Our attention must be turned necessarily in two directions: First, to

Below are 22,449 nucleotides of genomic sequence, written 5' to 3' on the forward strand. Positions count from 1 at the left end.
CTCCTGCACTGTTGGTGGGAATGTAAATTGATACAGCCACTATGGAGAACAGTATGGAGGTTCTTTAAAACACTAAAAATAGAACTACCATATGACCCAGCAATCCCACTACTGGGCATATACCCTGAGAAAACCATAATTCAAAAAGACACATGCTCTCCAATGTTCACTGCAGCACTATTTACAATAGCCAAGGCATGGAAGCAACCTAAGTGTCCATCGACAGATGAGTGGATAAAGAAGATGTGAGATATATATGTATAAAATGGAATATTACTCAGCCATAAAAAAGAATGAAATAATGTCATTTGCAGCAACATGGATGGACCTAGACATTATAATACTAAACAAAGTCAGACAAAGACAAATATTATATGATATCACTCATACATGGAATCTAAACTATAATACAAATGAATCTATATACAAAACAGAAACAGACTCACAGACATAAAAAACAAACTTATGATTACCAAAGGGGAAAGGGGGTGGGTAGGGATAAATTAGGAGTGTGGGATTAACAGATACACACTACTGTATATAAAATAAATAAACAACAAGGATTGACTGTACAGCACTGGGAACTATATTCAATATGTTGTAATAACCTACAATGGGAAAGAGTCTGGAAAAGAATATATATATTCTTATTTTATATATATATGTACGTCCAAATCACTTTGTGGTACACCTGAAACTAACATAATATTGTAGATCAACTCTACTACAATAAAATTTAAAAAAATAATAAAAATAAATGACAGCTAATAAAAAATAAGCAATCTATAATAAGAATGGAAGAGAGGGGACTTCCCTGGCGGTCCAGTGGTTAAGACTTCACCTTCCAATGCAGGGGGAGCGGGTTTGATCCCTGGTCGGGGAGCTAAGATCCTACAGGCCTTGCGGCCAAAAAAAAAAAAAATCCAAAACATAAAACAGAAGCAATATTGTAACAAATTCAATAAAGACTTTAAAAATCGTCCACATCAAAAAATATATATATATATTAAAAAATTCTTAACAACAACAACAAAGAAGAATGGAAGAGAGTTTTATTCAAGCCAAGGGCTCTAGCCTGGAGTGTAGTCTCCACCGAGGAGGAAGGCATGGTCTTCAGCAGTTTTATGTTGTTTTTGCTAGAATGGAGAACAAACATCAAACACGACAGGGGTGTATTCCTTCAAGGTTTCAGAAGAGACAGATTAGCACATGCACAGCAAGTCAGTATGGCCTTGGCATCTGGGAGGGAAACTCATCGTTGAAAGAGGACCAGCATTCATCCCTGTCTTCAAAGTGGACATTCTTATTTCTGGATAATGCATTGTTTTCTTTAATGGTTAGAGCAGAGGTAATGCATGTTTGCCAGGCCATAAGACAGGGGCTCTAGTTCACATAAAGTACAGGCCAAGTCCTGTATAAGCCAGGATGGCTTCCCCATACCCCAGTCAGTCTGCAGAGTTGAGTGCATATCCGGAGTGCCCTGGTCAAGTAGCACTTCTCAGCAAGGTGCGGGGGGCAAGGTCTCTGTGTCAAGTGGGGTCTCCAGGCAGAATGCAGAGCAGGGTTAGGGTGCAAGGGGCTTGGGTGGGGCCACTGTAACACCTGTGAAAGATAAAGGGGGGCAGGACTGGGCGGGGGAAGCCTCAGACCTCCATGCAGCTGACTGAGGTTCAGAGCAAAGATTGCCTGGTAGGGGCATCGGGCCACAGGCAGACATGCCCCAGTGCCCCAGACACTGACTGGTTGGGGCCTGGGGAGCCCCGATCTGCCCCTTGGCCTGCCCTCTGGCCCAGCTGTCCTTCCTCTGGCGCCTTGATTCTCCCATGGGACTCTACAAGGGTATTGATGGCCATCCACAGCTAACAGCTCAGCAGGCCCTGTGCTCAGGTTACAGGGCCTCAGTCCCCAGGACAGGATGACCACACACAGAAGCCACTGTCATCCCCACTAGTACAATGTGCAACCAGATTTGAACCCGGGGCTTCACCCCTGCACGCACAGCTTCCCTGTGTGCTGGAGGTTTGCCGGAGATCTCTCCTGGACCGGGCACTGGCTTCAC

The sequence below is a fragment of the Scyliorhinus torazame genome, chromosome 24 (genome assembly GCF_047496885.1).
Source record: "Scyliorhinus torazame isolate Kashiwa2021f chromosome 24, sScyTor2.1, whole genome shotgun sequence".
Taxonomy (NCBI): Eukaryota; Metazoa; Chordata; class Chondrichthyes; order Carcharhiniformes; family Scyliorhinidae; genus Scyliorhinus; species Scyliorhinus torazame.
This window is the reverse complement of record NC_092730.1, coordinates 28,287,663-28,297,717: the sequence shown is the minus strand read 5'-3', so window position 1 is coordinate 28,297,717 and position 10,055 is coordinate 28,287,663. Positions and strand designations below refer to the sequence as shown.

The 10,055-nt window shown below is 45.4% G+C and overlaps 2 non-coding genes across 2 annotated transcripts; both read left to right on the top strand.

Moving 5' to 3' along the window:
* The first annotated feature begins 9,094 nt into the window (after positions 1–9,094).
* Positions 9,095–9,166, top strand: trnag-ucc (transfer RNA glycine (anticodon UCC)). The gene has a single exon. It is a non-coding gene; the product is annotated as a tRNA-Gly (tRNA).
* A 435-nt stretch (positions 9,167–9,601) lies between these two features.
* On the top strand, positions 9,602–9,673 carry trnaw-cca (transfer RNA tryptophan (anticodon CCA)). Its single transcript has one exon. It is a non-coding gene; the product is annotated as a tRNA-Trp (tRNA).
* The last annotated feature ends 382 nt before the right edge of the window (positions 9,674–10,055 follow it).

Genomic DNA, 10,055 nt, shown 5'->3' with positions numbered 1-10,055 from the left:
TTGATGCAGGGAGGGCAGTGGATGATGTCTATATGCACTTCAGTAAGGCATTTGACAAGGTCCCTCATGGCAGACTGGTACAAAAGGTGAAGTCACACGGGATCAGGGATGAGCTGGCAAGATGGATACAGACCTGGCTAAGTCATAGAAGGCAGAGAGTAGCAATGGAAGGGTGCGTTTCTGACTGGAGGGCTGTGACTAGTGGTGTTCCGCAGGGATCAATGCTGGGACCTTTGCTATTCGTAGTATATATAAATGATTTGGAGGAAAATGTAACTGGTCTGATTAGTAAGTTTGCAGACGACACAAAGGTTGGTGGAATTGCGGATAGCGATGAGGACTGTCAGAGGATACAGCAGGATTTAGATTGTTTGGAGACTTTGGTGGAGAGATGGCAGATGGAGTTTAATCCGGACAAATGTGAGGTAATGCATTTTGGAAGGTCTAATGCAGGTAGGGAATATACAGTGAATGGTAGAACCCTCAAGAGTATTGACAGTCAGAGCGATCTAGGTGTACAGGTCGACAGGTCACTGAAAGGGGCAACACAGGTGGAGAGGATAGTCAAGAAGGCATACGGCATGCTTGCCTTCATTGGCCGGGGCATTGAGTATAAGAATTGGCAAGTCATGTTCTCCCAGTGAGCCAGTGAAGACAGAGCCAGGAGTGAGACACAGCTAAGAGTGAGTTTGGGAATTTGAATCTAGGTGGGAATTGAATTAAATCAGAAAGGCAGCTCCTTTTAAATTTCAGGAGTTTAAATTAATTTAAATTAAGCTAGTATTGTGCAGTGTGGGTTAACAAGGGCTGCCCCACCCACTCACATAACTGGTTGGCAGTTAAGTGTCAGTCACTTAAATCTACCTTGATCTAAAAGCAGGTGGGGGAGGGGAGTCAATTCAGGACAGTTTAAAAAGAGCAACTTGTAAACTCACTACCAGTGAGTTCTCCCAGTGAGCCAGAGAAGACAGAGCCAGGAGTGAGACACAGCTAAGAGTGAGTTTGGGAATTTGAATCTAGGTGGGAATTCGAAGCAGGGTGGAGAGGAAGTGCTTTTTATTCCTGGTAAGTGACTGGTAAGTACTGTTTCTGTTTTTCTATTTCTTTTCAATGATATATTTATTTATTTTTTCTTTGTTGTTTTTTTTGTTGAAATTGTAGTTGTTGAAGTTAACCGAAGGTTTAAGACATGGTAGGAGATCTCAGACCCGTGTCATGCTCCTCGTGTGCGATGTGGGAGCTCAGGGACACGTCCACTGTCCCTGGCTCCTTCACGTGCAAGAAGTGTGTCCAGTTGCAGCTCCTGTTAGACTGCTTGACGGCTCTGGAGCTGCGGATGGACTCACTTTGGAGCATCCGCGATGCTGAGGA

wards the Centennial Commission, which has entire charge of the classi. fication, and which determines what plans of classification shall be adopted for this, as for all other departments of the Exhibition. Secondly, we must consult with all those who are to participate in the Exhibition with regard to the materials they are to present and their plans of presentation. This Office has been in constant correspondence and communication with the officers of the Centennial Commission, and it is only due to say that they have from the first and always manifested a most earnest desire that everything possible should be done to render this department of the Exhibition thoroughly successful.